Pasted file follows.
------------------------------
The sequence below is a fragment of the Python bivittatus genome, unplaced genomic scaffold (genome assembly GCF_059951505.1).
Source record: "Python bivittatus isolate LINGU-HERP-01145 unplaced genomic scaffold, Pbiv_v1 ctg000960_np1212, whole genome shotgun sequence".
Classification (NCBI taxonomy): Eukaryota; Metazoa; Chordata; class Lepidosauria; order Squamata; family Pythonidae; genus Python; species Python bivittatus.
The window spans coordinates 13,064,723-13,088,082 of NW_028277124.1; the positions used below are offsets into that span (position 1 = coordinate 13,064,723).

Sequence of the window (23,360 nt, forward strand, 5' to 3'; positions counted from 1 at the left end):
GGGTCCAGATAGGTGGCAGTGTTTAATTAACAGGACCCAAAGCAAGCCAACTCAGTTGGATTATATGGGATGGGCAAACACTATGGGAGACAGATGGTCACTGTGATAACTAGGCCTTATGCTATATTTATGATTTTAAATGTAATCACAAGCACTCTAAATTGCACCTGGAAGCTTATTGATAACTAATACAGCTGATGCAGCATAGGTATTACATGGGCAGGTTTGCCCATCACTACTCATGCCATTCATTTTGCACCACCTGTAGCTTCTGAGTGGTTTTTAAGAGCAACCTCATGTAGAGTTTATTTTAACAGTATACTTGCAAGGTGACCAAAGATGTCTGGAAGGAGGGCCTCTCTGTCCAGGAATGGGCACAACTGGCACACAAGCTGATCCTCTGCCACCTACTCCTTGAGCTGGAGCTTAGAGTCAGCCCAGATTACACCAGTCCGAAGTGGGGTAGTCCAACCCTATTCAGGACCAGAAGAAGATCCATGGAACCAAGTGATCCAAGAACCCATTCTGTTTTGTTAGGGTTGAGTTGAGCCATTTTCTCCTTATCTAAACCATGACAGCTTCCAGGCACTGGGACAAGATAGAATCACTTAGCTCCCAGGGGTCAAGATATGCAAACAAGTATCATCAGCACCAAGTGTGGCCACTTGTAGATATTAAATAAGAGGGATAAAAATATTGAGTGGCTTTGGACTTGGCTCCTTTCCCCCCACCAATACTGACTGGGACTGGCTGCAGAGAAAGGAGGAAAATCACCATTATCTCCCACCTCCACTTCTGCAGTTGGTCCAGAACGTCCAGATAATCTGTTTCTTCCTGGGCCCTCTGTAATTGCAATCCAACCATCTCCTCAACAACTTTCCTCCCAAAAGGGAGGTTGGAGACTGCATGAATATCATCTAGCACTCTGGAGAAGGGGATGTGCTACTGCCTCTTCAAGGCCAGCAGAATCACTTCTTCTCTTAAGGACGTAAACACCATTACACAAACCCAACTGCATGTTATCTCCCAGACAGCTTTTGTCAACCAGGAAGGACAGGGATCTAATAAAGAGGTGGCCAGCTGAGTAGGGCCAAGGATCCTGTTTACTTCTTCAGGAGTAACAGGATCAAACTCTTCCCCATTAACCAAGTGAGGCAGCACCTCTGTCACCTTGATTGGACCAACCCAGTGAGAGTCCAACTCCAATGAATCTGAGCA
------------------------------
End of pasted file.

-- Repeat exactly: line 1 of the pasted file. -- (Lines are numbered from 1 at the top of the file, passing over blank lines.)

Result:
The sequence below is a fragment of the Python bivittatus genome, unplaced genomic scaffold (genome assembly GCF_059951505.1).